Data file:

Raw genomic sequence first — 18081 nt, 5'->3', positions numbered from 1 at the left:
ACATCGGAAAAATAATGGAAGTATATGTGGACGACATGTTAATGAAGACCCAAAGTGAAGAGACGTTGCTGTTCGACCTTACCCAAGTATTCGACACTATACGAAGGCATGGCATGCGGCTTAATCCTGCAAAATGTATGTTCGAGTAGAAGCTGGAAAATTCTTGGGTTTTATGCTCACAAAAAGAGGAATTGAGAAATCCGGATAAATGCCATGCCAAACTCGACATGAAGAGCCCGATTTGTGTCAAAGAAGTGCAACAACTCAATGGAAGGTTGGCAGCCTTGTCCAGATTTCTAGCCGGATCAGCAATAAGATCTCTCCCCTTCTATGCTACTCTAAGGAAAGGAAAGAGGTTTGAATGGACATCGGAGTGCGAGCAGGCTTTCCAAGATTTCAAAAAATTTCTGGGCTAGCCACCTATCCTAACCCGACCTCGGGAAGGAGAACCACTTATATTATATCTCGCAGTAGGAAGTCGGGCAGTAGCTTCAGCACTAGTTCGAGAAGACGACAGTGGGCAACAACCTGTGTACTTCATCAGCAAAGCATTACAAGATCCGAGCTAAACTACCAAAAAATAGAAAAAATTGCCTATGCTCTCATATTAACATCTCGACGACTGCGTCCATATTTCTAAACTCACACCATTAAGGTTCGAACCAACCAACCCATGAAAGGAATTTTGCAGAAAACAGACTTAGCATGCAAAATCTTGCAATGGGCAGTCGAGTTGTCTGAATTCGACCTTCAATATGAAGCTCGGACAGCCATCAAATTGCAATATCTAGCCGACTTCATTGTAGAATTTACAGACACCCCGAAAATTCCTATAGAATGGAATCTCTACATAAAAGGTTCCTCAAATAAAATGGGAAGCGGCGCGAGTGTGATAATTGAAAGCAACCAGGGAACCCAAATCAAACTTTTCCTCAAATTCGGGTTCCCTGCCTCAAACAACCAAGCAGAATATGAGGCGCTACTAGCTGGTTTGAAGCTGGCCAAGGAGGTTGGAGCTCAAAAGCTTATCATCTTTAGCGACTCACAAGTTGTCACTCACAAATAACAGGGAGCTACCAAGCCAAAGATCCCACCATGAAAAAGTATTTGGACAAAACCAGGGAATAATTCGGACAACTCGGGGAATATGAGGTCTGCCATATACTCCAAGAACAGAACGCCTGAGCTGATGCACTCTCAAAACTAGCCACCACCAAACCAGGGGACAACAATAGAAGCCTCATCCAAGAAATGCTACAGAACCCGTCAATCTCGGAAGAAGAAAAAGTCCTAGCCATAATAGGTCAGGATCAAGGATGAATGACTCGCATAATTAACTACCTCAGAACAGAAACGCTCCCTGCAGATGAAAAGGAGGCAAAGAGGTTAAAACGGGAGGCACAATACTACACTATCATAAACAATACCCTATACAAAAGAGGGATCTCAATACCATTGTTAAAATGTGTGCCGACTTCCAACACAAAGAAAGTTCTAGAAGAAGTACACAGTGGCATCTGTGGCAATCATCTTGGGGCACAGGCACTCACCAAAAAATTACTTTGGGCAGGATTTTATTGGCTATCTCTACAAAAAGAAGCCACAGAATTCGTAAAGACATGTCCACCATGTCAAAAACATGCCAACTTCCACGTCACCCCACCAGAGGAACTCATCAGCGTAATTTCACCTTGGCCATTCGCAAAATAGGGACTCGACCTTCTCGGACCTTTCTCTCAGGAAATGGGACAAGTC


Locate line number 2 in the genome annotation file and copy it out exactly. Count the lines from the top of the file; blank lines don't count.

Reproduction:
ACATCGGAAAAATAATGGAAGTATATGTGGACGACATGTTAATGAAGACCCAAAGTGAAGAGACGTTGCTGTTCGACCTTACCCAAGTATTCGACACTATACGAAGGCATGGCATGCGGCTTAATCCTGCAAAATGTATGTTCGAGTAGAAGCTGGAAAATTCTTGGGTTTTATGCTCACAAAAAGAGGAATTGAGAAATCCGGATAAATGCCATGCCAAACTCGACATGAAGAGCCCGATTTGTGTCAAAGAAGTGCAACAACTCAATGGAAGGTTGGCAGCCTTGTCCAGATTTCTAGCCGGATCAGCAATAAGATCTCTCCCCTTCTATGCTACTCTAAGGAAAGGAAAGAGGTTTGAATGGACATCGGAGTGCGAGCAGGCTTTCCAAGATTTCAAAAAATTTCTGGGCTAGCCACCTATCCTAACCCGACCTCGGGAAGGAGAACCACTTATATTATATCTCGCAGTAGGAAGTCGGGCAGTAGCTTCAGCACTAGTTCGAGAAGACGACAGTGGGCAACAACCTGTGTACTTCATCAGCAAAGCATTACAAGATCCGAGCTAAACTACCAAAAAATAGAAAAAATTGCCTATGCTCTCATATTAACATCTCGACGACTGCGTCCATATTTCTAAACTCACACCATTAAGGTTCGAACCAACCAACCCATGAAAGGAATTTTGCAGAAAACAGACTTAGCATGCAAAATCTTGCAATGGGCAGTCGAGTTGTCTGAATTCGACCTTCAATATGAAGCTCGGACAGCCATCAAATTGCAATATCTAGCCGACTTCATTGTAGAATTTACAGACACCCCGAAAATTCCTATAGAATGGAATCTCTACATAAAAGGTTCCTCAAATAAAATGGGAAGCGGCGCGAGTGTGATAATTGAAAGCAACCAGGGAACCCAAATCAAACTTTTCCTCAAATTCGGGTTCCCTGCCTCAAACAACCAAGCAGAATATGAGGCGCTACTAGCTGGTTTGAAGCTGGCCAAGGAGGTTGGAGCTCAAAAGCTTATCATCTTTAGCGACTCACAAGTTGTCACTCACAAATAACAGGGAGCTACCAAGCCAAAGATCCCACCATGAAAAAGTATTTGGACAAAACCAGGGAATAATTCGGACAACTCGGGGAATATGAGGTCTGCCATATACTCCAAGAACAGAACGCCTGAGCTGATGCACTCTCAAAACTAGCCACCACCAAACCAGGGGACAACAATAGAAGCCTCATCCAAGAAATGCTACAGAACCCGTCAATCTCGGAAGAAGAAAAAGTCCTAGCCATAATAGGTCAGGATCAAGGATGAATGACTCGCATAATTAACTACCTCAGAACAGAAACGCTCCCTGCAGATGAAAAGGAGGCAAAGAGGTTAAAACGGGAGGCACAATACTACACTATCATAAACAATACCCTATACAAAAGAGGGATCTCAATACCATTGTTAAAATGTGTGCCGACTTCCAACACAAAGAAAGTTCTAGAAGAAGTACACAGTGGCATCTGTGGCAATCATCTTGGGGCACAGGCACTCACCAAAAAATTACTTTGGGCAGGATTTTATTGGCTATCTCTACAAAAAGAAGCCACAGAATTCGTAAAGACATGTCCACCATGTCAAAAACATGCCAACTTCCACGTCACCCCACCAGAGGAACTCATCAGCGTAATTTCACCTTGGCCATTCGCAAAATAGGGACTCGACCTTCTCGGACCTTTCTCTCAGGAAATGGGACAAGTC